I bumped up against my own inanity yesterday while shopping for a new car. It's not a good feeling at all, that peering into my own BS, but I am supposing that in the end, it's good for me. I dangled for a few hours in a dilemma of my own making, unhappy about the two options I could see (though naturally Joe could see many more than I). And fretted.
And realized how susceptible I am to Stockholm Syndrome.
Even though buying a car these days is less disgusting than it used to be, far less skeevy Glengary Glen Ross, it still has much of the same song-and-dance.
We went to the local Toyota dealership because we've bought two cars there already, I was intent on replacing our crashed hybrid with a hybrid, and I was curious about the new Prius c, which, if I'm being honest (what else?), is just so much cuter than the regular Prius. We dealt with a charming Italian salesman. Really. Did they have my number or what?
We test-drove the c, were relatively satisfied with it and its pricetag, then drove a used 2011 Prius with heated leather seats (nirvana), changed our minds completely, had just completed the whole credit check and payment schedule routine, when I got an email from a friend offering us his two-year-old Prius, base model, low miles, for $8K less than what we were about to spend. $8K less! With the generous settlement check from AAA, our insurer, it would be pretty much a straight trade, no additional dollars required from us.
Sounds like a no-brainer, right?
Except that after several hours in the company of the car guys, I had a bit of Stockholm Syndrome apparently. I realize now that I am pretty susceptible to this, like the time that we unfortunately sat in on a timeshare thing in Maui and I got insanely excited about the giclée print we'd also get for our minimal investment of $24K. Thank goodness my reasonable, level-headed, unsusceptible husband was there to laugh me out of it.
Part of me last night felt as though I'd put the car guys out somehow, wasted their time, and *owed* it to them to buy the car, spend $8K more for something really nice, really low miles. Did I mention it had heated leather seats???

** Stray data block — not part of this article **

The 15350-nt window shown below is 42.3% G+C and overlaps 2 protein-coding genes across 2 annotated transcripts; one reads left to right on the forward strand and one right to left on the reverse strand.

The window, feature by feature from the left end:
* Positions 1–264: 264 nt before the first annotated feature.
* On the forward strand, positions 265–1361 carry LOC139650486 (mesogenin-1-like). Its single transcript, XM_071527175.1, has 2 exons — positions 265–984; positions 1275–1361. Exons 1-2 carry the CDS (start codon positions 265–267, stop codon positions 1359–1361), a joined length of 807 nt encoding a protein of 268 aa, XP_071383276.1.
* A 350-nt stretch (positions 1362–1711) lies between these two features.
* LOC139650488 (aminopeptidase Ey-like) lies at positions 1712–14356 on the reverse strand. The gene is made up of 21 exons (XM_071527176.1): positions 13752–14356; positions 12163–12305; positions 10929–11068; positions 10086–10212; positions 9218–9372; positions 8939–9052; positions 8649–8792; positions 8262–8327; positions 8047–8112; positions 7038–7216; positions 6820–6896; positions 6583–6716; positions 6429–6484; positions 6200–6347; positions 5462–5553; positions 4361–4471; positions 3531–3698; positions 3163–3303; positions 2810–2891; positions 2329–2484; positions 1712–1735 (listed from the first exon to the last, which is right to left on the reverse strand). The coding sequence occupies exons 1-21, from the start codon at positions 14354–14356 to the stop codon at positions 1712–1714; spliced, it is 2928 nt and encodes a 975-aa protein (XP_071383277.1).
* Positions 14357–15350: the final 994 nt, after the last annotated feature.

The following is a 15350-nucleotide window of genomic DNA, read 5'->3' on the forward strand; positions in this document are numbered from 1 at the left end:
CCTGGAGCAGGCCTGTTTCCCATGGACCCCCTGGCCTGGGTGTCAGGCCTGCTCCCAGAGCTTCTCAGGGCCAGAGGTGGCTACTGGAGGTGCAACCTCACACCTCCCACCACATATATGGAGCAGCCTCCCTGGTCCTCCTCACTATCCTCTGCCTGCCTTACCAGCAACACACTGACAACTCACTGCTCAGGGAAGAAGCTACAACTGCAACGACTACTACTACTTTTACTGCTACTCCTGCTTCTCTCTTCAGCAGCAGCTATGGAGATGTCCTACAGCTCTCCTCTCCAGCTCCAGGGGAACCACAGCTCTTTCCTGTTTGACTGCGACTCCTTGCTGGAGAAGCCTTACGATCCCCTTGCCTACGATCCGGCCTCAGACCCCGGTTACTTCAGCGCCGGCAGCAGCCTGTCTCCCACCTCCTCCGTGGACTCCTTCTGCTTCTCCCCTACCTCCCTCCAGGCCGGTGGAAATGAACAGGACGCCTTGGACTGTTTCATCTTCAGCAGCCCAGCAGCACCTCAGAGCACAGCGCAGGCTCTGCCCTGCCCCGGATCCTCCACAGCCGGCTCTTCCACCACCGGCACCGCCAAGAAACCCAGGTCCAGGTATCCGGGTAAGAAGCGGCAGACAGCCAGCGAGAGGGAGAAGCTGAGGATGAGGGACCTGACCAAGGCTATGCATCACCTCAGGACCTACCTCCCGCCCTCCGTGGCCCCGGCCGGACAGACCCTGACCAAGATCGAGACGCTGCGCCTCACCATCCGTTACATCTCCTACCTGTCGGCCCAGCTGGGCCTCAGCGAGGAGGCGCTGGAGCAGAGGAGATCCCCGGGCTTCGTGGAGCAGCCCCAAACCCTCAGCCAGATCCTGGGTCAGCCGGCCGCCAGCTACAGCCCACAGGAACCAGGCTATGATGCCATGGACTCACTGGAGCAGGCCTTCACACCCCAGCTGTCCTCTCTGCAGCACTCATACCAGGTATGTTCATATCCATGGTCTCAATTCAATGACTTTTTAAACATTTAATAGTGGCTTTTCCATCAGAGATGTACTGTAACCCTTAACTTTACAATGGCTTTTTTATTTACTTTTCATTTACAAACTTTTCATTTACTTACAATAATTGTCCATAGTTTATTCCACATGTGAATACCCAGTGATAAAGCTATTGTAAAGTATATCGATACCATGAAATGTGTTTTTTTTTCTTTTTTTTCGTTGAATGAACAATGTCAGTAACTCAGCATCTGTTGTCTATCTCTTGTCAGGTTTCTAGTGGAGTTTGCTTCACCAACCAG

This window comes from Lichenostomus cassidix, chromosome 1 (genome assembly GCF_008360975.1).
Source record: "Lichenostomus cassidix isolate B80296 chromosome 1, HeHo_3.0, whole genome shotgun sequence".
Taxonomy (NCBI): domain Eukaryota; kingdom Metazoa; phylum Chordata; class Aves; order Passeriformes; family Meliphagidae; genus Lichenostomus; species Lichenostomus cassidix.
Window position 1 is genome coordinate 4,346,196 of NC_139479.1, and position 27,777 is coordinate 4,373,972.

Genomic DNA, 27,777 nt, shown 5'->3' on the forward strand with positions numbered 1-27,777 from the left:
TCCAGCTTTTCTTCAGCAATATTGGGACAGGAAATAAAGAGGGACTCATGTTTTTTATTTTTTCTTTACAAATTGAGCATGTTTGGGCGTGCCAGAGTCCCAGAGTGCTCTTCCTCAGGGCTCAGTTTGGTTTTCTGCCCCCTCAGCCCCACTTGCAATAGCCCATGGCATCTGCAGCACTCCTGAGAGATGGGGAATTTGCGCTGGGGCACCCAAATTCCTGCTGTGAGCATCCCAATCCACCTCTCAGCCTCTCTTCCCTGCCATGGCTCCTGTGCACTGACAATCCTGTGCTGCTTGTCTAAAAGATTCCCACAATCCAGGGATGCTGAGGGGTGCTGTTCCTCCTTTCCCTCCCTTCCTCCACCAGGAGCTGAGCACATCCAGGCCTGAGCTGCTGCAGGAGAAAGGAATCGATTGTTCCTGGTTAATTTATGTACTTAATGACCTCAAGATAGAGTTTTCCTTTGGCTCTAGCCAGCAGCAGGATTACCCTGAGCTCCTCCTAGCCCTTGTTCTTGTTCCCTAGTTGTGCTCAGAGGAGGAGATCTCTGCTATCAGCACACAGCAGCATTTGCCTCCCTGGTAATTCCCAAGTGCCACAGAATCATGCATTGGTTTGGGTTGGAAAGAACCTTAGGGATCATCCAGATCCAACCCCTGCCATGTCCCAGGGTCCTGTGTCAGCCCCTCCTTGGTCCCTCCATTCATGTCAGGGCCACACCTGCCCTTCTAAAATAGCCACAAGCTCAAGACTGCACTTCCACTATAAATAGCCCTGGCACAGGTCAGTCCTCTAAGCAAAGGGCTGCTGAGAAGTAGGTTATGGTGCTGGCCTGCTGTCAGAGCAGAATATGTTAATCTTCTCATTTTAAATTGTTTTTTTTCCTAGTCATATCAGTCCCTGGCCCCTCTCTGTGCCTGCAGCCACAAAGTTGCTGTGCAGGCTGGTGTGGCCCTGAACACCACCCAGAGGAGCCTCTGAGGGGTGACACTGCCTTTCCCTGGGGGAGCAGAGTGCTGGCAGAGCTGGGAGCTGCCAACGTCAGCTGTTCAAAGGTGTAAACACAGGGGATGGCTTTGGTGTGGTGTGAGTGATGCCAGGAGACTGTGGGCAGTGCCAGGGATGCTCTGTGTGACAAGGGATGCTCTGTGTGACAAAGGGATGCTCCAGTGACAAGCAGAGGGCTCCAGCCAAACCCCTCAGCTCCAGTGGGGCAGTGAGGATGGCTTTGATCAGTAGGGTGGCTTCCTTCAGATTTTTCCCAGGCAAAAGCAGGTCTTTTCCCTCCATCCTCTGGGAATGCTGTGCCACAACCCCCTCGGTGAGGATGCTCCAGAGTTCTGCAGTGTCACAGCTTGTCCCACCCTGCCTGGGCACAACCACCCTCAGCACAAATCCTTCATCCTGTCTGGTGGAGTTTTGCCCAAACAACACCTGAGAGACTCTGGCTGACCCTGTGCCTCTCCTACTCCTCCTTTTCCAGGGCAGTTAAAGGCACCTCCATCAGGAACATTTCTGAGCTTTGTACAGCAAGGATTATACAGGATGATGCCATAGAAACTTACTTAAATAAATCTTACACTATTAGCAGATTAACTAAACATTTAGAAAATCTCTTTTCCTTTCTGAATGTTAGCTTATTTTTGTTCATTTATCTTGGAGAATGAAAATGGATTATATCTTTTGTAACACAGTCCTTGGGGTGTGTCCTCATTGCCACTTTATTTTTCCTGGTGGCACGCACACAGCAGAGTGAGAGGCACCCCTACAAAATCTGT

The other part of me knew it was sheer assholery to spend $8K more -- let's be clear, to FINANCE $8K more -- for things that are not really important (heated leather seats, again).
And so as a consequence I was a grumpy lump on the couch for several hours, trying to distract myself with comedy on TiVo, but hitting Pause every few minutes to voice my internal twisting, feeling trapped between two options, neither of which I liked.
And then we saw the cheaper car with our own eyes, when it stopped by unexpectedly, and I was done with my dilemma. Sitting inside the actual vehicle, the pull of the car guys faded. Done. Walking back down our driveway, I handed Joe the phone and he made the call, letting the car guys know they could release the car, that something unexpected and wonderful had fallen into our laps, but thank you so much for your time and attention and, yes, charm.
I am easily charmed, apparently.
We'll make the trade this week, exchange the cash from the settlement for our friend's great little hand-me-down car. I'm delighted that I'll still be driving an efficient little car, albeit with some nice upgrades since it's newer, and am even more delighted that I did the right thing, won't be out of pocket a single penny. Phew!
Most important I learned my lesson, got this reminder about my susceptibility, my wish to please, to not let people down, to keep up, to want fancy things that in truth I can't really afford. Heated leather seats are still nirvana, don't get me wrong, but for now I'll just crank the heat in my new/old car and pretend.